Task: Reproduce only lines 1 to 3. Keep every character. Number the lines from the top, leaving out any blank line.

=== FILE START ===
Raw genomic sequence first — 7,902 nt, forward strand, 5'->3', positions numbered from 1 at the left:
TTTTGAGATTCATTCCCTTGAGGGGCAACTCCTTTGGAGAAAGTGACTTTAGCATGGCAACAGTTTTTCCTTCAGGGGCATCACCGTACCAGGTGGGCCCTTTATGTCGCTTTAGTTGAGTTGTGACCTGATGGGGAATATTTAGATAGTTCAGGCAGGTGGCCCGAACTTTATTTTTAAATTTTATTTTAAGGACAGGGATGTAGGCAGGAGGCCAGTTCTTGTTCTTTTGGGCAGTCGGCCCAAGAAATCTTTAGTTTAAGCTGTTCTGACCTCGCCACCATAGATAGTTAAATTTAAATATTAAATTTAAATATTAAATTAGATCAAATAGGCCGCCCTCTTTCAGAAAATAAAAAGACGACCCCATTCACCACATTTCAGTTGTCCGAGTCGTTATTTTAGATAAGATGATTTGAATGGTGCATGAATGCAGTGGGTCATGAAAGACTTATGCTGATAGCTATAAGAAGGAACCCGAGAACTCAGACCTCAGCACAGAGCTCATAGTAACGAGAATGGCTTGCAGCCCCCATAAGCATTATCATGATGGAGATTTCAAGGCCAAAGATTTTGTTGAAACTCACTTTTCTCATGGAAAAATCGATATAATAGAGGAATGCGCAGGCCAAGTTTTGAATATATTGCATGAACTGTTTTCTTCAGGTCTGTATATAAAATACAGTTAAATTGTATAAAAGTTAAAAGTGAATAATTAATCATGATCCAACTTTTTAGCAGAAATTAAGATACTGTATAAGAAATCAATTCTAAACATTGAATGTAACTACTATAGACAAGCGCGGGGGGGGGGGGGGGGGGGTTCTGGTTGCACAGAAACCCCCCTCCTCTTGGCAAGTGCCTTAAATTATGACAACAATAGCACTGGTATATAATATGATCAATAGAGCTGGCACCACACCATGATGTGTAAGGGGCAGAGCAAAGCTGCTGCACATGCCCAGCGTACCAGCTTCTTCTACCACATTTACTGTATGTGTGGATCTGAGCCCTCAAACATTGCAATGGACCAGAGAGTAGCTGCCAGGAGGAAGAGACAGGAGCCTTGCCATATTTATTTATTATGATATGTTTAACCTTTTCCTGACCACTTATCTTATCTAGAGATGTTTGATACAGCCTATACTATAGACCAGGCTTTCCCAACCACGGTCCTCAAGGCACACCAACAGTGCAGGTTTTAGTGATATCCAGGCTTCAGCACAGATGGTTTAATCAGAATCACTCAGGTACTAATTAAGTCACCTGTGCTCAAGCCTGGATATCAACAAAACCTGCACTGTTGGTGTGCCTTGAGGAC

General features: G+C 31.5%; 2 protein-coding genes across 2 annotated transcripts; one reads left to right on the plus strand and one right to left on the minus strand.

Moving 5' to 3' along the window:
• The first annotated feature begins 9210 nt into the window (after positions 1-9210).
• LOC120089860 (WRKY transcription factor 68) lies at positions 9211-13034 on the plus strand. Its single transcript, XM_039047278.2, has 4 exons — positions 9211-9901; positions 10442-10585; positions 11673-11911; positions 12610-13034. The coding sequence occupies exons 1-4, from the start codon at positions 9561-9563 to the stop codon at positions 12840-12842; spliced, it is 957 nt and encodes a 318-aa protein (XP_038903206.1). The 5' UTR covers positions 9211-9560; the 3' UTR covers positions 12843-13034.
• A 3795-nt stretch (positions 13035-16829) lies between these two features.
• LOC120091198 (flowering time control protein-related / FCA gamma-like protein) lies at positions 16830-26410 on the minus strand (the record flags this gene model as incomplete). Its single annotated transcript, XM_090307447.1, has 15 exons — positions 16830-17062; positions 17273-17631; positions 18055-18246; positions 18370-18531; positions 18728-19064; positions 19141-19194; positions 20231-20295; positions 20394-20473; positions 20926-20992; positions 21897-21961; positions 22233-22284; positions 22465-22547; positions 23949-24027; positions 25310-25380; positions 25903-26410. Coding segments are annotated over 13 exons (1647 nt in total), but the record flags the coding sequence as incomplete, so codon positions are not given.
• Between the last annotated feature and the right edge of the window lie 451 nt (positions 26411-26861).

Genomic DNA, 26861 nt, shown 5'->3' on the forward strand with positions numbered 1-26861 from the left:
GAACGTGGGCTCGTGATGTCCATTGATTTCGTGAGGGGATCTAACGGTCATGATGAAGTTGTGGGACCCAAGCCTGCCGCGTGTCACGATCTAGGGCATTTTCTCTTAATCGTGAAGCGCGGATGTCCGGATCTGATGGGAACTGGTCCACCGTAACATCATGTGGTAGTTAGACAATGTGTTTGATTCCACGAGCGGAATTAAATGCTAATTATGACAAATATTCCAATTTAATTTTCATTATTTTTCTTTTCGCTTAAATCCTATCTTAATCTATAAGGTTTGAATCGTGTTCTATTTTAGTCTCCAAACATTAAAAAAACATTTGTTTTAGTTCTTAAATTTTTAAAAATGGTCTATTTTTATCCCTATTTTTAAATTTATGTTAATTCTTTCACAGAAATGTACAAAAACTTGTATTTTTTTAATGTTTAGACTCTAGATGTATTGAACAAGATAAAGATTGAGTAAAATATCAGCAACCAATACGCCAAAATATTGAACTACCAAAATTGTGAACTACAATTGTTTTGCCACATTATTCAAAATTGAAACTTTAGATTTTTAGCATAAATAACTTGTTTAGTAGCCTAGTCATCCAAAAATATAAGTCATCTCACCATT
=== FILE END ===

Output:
Raw genomic sequence first — 7,902 nt, forward strand, 5'->3', positions numbered from 1 at the left:
TTTTGAGATTCATTCCCTTGAGGGGCAACTCCTTTGGAGAAAGTGACTTTAGCATGGCAACAGTTTTTCCTTCAGGGGCATCACCGTACCAGGTGGGCCCTTTATGTCGCTTTAGTTGAGTTGTGACCTGATGGGGAATATTTAGATAGTTCAGGCAGGTGGCCCGAACTTTATTTTTAAATTTTATTTTAAGGACAGGGATGTAGGCAGGAGGCCAGTTCTTGTTCTTTTGGGCAGTCGGCCCAAGAAATCTTTAGTTTAAGCTGTTCTGACCTCGCCACCATAGATAGTTAAATTTAAATATTAAATTTAAATATTAAATTAGATCAAATAGGCCGCCCTCTTTCAGAAAATAAAAAGACGACCCCATTCACCACATTTCAGTTGTCCGAGTCGTTATTTTAGATAAGATGATTTGAATGGTGCATGAATGCAGTGGGTCATGAAAGACTTATGCTGATAGCTATAAGAAGGAACCCGAGAACTCAGACCTCAGCACAGAGCTCATAGTAACGAGAATGGCTTGCAGCCCCCATAAGCATTATCATGATGGAGATTTCAAGGCCAAAGATTTTGTTGAAACTCACTTTTCTCATGGAAAAATCGATATAATAGAGGAATGCGCAGGCCAAGTTTTGAATATATTGCATGAACTGTTTTCTTCAGGTCTGTATATAAAATACAGTTAAATTGTATAAAAGTTAAAAGTGAATAATTAATCATGATCCAACTTTTTAGCAGAAATTAAGATACTGTATAAGAAATCAATTCTAAACATTGAATGTAACTACTATAGACAAGCGCGGGGGGGGGGGGGGGGGGGTTCTGGTTGCACAGAAACCCCCCTCCTCTTGGCAAGTGCCTTAAATTATGACAACAATAGCACTGGTATATAATATGATCAATAGAGCTGGCACCACACCATGATGTGTAAGGGGCAGAGCAAAGCTGCTGCACATGCCCAGCGTACCAGCTTCTTCTACCACATTTACTGTATGTGTGGATCTGAGCCCTCAAACATTGCAATGGACCAGAGAGTAGCTGCCAGGAGGAAGAGACAGGAGCCTTGCCATATTTATTTATTATGATATGTTTAACCTTTTCCTGACCACTTATCTTATCTAGAGATGTTTGATACAGCCTATACTATAGACCAGGCTTTCCCAACCACGGTCCTCAAGGCACACCAACAGTGCAGGTTTTAGTGATATCCAGGCTTCAGCACAGATGGTTTAATCAGAATCACTCAGGTACTAATTAAGTCACCTGTGCTCAAGCCTGGATATCAACAAAACCTGCACTGTTGGTGTGCCTTGAGGAC

General features: G+C 31.5%; 2 protein-coding genes across 2 annotated transcripts; one reads left to right on the plus strand and one right to left on the minus strand.